Friday, October 31, 2008

Advice on Prayer and Fasting

So I turned to the Lord God and pleaded with him in prayer and petition, in fasting, and in sackcloth and ashes. --Daniel 9:3


I hope and pray that millions of Christians will fast and pray for the upcoming election. My experience has been that many contemporary American Christians do not know much about fasting in conjunction with prayer. Here are a few insights, but it is neither exhaustive nor definitive.

1. Adding fasting to prayer is meant to intensify the prayer. Fasting is not a magical way to win God's favor. Rather, our emptiness and hunger for God is felt more deeply and focused in prayer.

2. We gain a sense of spiritual desperation and deep yearning by not eating. When we feel physical hunger, we should hunger and thirst for righteousness, as Jesus said. We should cry out to God with great earnestness and passion, as did David so often in the Psalms. Jesus himself called out to God, his Father, with great passion. See Hebrews 5:7-8.

3. We must be careful not to hurt ourselves physically through fasting. Some people cannot fast without endangering their health. Moreover, fasting may diminish energy, so you need to adjust your activities accordingly. Make sure to drink enough fluids. Dehydration is a serious problem. This is especially true in very dry areas, such as Colorado, where I live. You may also want to drink some fiber for digestive reasons. Going very long on just water can be physically hazardous. I rarely go more than half a day on just water. Consider getting some nourishment through fruit juice, vegetable juice, milk, etc. Know your physical limits. The body first starts living off of fat, then goes to muscle (which is not good). I can last a long time on fat; others cannot.

4. Try to spend extra time reading, meditating on, and praying through the Bible, especially those passages pertinent to your prayer/fasting focus. Isaiah 58 is apt for our present crisis, I believe. Of course, there are many other Scriptures to consume. Feed on the Word of God. We do not live by physical bread alone, but Jesus is the bread of life. Storm heaven through Scripture.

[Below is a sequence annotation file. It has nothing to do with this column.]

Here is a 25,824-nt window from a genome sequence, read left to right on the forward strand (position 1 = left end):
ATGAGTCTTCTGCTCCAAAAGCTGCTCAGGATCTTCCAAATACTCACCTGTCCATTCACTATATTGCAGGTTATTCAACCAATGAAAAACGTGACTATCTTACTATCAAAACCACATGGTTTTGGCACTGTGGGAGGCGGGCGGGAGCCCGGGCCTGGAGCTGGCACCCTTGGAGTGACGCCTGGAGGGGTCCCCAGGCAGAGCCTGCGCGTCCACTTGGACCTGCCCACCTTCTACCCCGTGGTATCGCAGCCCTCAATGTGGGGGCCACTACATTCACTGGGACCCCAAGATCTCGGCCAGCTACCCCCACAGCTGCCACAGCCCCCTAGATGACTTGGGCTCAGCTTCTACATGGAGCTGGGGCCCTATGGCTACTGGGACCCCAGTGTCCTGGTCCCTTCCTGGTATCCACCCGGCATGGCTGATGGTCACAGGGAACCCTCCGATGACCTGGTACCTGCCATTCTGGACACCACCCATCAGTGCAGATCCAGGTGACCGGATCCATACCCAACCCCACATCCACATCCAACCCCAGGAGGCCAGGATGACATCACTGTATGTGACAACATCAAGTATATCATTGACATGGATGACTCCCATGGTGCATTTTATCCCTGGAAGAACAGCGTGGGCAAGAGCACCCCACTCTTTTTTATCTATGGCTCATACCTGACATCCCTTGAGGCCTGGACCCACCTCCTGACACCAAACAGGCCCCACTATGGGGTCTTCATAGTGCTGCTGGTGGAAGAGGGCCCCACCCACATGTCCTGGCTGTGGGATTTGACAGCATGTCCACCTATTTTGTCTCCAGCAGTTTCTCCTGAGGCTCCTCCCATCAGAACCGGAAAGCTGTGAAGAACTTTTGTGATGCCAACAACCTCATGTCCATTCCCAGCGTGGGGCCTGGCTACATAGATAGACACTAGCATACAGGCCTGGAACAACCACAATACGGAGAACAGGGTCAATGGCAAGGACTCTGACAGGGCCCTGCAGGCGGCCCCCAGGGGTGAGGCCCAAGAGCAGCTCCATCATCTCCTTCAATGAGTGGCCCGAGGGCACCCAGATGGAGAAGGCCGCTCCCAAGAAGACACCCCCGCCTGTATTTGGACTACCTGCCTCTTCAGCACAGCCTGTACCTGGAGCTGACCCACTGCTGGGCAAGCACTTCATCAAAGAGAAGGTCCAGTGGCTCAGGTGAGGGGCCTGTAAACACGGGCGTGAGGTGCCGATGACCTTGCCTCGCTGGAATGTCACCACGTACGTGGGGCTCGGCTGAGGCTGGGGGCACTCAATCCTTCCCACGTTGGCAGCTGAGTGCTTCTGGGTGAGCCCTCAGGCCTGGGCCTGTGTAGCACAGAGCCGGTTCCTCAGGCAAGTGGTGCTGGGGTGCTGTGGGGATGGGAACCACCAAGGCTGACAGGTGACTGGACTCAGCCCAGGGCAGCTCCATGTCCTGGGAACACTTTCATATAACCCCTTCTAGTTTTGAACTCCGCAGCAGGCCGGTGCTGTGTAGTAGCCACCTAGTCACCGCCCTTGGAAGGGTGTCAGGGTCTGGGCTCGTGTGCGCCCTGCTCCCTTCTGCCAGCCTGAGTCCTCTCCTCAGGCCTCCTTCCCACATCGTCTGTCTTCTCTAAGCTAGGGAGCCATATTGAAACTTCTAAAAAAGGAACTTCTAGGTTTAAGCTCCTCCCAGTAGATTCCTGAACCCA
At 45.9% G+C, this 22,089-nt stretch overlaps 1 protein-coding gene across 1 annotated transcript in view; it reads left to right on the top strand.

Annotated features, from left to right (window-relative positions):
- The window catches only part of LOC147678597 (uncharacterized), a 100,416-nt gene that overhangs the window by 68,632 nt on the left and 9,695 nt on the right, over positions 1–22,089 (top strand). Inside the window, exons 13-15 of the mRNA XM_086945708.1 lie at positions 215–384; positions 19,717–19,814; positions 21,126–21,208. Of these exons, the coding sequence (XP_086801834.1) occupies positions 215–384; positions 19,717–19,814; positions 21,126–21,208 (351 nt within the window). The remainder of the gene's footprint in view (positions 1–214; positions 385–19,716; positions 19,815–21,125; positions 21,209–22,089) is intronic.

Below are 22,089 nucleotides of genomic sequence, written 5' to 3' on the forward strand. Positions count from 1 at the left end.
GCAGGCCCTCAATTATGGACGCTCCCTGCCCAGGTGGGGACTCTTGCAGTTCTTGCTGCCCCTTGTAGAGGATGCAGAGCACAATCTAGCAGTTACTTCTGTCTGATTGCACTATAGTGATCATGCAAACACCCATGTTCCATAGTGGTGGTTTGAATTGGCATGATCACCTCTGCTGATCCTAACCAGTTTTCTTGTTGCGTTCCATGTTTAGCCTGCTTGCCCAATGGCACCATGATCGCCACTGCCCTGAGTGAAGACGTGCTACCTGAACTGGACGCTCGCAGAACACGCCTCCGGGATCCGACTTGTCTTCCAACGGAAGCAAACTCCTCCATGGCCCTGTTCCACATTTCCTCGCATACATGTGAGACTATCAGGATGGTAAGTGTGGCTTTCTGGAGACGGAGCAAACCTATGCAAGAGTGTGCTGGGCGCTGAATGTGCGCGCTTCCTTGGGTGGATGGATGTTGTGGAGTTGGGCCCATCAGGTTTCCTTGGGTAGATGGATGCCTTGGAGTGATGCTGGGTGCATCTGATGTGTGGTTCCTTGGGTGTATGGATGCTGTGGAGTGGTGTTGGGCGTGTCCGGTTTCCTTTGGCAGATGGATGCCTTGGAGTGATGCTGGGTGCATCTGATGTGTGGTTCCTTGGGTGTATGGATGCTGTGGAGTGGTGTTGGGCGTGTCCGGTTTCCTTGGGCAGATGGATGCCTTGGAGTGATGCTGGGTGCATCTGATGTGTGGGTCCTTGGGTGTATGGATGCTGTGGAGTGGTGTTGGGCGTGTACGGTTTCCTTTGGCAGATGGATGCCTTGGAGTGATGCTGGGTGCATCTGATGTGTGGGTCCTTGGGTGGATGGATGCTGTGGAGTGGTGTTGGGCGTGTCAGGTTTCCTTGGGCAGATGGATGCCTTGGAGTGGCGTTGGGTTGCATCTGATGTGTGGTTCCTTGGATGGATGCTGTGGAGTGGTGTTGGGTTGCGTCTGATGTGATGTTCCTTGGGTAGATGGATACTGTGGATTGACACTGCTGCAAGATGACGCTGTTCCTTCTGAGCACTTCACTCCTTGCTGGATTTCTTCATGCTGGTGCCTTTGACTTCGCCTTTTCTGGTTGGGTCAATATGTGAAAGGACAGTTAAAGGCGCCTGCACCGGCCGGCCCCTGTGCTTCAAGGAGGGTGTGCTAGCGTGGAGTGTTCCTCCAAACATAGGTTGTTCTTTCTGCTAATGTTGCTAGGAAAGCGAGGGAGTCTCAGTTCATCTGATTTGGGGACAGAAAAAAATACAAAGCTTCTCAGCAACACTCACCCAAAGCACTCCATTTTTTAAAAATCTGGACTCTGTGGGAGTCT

5. Jesus instructed us not to make a show of our fasting, as did the hypocrites. Secrecy is part of the discipline. However, that doesn't mean that no one can know. Those affected by the fast can be told without breaking the principle Jesus gave us in Matthew 6.

6. One can find encouragement by fasting along with friends. You can encourage one another in this endeavor of seeking God and perhaps meet for prayer during this time.

7. Posture matters in prayer. Pascal wrote that if we think posture alone is spiritually significant, we are mere externalists and thus deceived. But, if we think that posture means nothing, we are not taking our physical body seriously enough. Find the position that indicates reverence, submission, and desire for God's work in God's way, come what may! Getting on your knees or lying prostrate is advised.

8. Praying aloud may help your mind not to wonder and keep you from falling asleep.

Be countercultural for Christ: deny yourself, take up your cross and follow Christ--through prayer and fasting. Press into the abundant life he promised (John 10:10).

2 comments:

Scott said...

It is good to begin a time of prayer and fasting with a time of confession (as in the Lord's prayer, Mt 6:12) and to ask God that you might have purity of heart during your time of prayer (cf Psalm 51:10).

As we "storm heaven" with our prayers, it might also be good to begin by mediating on, and praying Phil 2:3, "Do nothing out of selfish ambition or vain conceit, but in humility consider others better than yourself." This may help us to be more humble and contrite in our prayers.

Claudia said...

Many thanks. This is very helpful.